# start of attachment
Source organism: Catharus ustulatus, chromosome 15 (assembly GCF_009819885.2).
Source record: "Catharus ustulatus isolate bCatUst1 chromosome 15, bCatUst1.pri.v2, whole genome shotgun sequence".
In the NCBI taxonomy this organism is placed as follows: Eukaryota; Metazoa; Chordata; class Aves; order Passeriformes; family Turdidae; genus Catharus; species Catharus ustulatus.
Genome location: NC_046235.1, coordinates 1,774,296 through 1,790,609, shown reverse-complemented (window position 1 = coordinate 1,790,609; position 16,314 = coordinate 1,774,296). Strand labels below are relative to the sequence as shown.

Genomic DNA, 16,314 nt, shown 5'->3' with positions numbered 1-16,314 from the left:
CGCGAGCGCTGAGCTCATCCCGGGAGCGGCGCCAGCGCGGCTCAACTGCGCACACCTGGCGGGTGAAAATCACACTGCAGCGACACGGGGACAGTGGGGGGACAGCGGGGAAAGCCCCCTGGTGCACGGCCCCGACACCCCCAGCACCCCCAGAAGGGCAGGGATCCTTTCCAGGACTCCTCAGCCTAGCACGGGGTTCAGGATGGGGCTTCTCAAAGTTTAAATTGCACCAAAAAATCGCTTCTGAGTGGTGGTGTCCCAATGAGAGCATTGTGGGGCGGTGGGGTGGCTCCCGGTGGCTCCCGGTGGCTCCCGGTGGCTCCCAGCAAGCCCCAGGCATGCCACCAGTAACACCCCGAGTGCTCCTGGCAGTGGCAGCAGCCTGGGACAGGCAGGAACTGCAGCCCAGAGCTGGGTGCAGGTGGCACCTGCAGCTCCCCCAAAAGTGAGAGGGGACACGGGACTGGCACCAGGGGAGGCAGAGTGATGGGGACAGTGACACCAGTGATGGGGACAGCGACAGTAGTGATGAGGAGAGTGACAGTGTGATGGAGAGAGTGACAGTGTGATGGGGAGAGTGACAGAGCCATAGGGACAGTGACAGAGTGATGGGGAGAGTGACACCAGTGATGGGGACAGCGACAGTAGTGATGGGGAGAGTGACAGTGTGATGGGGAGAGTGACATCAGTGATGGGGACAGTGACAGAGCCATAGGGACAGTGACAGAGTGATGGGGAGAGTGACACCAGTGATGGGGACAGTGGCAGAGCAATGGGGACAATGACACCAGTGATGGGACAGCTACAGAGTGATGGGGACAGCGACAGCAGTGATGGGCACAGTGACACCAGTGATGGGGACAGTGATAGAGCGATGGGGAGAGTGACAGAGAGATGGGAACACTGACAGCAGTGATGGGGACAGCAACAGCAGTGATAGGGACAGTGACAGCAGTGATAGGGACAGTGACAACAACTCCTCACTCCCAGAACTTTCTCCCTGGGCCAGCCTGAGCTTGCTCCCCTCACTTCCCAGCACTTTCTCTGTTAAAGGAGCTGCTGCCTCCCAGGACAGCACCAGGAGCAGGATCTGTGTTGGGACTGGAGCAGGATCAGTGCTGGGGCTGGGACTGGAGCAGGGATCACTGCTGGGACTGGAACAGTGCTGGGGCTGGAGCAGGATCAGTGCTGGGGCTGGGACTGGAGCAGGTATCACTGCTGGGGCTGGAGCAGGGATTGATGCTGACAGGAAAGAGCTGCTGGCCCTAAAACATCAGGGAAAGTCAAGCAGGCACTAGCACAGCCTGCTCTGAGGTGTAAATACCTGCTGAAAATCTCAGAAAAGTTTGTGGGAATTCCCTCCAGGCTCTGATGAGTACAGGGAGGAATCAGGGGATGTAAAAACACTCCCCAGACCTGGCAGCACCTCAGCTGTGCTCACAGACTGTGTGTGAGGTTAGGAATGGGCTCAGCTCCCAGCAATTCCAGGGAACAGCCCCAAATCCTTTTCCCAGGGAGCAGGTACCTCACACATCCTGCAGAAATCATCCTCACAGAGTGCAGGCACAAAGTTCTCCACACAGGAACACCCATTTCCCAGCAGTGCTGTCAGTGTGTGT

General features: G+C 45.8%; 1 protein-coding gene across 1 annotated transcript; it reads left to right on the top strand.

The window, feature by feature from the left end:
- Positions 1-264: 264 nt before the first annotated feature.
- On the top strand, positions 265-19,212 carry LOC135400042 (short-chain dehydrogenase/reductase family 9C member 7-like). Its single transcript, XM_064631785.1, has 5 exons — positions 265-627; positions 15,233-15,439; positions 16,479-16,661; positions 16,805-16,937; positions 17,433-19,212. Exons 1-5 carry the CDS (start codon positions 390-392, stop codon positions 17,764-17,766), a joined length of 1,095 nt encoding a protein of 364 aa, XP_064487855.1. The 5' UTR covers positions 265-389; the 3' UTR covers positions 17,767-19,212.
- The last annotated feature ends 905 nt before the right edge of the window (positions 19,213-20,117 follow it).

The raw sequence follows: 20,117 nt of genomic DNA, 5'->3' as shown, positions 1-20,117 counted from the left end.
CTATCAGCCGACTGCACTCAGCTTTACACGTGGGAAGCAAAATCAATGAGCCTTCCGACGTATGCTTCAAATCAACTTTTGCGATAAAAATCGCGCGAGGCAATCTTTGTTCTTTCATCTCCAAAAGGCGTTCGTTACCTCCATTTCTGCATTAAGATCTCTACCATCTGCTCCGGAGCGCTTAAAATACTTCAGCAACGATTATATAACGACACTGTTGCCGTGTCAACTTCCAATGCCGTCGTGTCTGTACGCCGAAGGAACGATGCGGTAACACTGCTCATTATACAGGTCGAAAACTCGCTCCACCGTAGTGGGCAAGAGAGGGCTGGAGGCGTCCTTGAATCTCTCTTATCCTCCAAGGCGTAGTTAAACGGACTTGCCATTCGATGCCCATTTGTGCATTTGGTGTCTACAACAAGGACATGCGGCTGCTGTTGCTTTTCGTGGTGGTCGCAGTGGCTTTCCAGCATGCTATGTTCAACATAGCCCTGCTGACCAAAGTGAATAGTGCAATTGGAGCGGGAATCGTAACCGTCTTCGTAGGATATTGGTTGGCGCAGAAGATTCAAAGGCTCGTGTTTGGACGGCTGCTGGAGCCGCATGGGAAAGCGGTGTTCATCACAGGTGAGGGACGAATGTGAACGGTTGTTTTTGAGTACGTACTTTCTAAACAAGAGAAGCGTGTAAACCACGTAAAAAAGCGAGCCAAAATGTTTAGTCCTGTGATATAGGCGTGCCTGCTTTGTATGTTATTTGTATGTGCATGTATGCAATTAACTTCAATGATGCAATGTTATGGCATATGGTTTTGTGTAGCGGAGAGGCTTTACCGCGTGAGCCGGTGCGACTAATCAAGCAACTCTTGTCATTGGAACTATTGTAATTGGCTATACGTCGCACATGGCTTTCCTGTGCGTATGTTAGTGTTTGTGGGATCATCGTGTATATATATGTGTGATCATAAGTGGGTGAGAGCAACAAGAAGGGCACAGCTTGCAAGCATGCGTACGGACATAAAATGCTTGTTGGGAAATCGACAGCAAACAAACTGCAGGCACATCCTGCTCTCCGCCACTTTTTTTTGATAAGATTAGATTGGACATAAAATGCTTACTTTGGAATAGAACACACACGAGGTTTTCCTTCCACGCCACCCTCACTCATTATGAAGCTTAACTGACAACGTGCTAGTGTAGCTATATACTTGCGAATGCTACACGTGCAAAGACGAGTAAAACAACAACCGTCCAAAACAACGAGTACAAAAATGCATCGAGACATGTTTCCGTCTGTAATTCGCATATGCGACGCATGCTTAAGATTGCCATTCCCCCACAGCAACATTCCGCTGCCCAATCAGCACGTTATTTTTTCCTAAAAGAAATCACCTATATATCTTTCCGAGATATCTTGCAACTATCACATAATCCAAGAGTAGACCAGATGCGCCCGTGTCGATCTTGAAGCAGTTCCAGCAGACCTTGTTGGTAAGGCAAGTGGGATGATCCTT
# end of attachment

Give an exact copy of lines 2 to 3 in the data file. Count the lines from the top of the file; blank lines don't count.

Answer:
Source record: "Catharus ustulatus isolate bCatUst1 chromosome 15, bCatUst1.pri.v2, whole genome shotgun sequence".
In the NCBI taxonomy this organism is placed as follows: Eukaryota; Metazoa; Chordata; class Aves; order Passeriformes; family Turdidae; genus Catharus; species Catharus ustulatus.